Recently, Raven Software’s Quality Assurance team formed the Game Workers Union and asked its parent company, Activision Blizzard, recognize the union. The deadline for this recognition has come and gone, and Activision Blizzard refused to recognize the union on its terms, forcing the GWA to take its petition to the National Labor Relations Board.
This situation first started when Call of Duty developer Raven Software laid off a dozen temporary workers just before the holiday season, prompting a group of employees from across Raven Software and Activision Blizzard King to strike in solidarity. The strike lasted nearly two months, with minimal recognition from ABK, and ended with Raven QA forming the Game Workers Union.
With the establishment of the union, Raven and ABK employees have ended their strike, waiting for Activision Blizzard to recognize the newly formed alliance. However, Activision Blizzard allowed the recognition deadline to pass, only to later state in a statement that it was “unable to reach an agreement” with GWA and the US Media Workers – the largest media union. in the United States, which the GWA will be affiliated with, invites it to bring its petition to the NLRB to force an election. It was done as such, which means that the fate of the fledgling union is now in the hands of the NLRB.
We hope that the union will move forward with filing a petition with the NLRB to hold an election. If filed, the company will give an official response to the petition immediately. It is most important to the company that every eligible employee has the opportunity to have their voice heard and have their individual vote counted, and we think all employees at Raven should have a voice. stated in this decision.
This story is still strange. After weeks of silence from Activision’s token save statements, Raven Software suddenly announced a drastic change in its prominent QA department the day before the accreditation deadline; instead of Raven QA being a separate entity, the QA specialists would be embedded in specific groups, which means that the art QA would belong to the art group, the sound has the sound, etc. Let’s say, the organization This comeback is to streamline the production of its projects – a sentiment endorsed by other game developers, many of whom have studios with embedded QA staff – but the former Blizzard engineer QA, union activist and A Better ABK founder Jessica Gonzalez can’t help but sense an ulterior, union-undermining motive from the decision.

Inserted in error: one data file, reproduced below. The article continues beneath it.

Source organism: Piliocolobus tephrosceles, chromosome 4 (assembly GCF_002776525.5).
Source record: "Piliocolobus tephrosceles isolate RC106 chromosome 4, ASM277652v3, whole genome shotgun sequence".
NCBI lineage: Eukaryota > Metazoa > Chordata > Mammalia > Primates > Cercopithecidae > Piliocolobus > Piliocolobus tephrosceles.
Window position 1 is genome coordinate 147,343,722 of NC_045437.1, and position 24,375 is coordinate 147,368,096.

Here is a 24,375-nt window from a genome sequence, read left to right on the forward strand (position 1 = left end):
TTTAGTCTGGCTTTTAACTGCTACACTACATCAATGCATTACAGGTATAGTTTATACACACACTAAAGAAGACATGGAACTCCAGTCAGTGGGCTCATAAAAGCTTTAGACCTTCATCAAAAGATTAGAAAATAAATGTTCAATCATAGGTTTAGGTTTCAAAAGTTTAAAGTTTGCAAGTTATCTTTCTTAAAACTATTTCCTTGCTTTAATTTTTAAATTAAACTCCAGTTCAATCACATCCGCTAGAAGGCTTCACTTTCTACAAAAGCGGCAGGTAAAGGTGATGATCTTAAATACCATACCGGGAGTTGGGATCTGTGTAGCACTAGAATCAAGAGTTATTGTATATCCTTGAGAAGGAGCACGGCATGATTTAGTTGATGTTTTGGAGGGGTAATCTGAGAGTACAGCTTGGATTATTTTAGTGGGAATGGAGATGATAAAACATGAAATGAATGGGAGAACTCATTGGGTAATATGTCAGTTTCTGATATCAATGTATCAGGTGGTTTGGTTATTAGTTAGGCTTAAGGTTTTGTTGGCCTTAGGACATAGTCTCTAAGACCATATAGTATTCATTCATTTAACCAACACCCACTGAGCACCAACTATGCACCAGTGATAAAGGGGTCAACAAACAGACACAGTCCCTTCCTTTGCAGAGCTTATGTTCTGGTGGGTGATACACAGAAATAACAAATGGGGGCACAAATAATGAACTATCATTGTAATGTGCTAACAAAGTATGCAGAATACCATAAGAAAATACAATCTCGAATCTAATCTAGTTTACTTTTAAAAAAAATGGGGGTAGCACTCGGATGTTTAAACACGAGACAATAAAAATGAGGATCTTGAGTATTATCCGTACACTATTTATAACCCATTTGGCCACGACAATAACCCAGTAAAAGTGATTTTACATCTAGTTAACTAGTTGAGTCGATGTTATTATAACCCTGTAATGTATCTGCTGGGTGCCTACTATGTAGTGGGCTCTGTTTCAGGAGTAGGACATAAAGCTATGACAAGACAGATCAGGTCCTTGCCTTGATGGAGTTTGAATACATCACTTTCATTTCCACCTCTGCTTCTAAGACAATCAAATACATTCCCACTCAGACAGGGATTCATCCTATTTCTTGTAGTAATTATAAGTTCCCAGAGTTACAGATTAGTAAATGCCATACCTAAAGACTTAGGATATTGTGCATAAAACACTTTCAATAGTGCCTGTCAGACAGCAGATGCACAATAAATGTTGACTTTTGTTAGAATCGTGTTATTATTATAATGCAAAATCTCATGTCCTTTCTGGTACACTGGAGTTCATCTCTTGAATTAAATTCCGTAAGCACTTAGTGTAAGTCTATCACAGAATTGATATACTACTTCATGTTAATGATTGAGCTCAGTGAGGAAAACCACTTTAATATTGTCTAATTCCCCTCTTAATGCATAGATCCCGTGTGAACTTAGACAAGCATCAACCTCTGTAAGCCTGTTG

Only Activision Blizzard knows why it refuses to identify game workers union quickly, privately, and chose to take this information to the next level instead. Most assumed that ABK believed the 34-person union would not have enough weight as a bargaining chip, and hoped the NLRB would deny its application because of it. It’s possible that Activision is hoping to delay the consolidation efforts of its QA department by splitting it up and hoping it can meet its requirements through other means while avoiding federal recognition. labor — or at least delay it until Microsoft can intervene after the takeover. complete.
However, the Game Workers Union was not deterred by Activision’s efforts to outlast. Supported by Better ABK and its still growing $377,000 strike fund, the fledgling alliance is poised to keep fighting until it can be recognized as the first at a publicly traded video game publisher, even if that means multiple battles. strike and demand more.
The source: Wowhead
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https://gamerant.com/activision-blizzard-refuses-raven-software-union-nlrb-petition/ Activision Blizzard refuses to recognize Raven Software Alliance, files petition with NLRB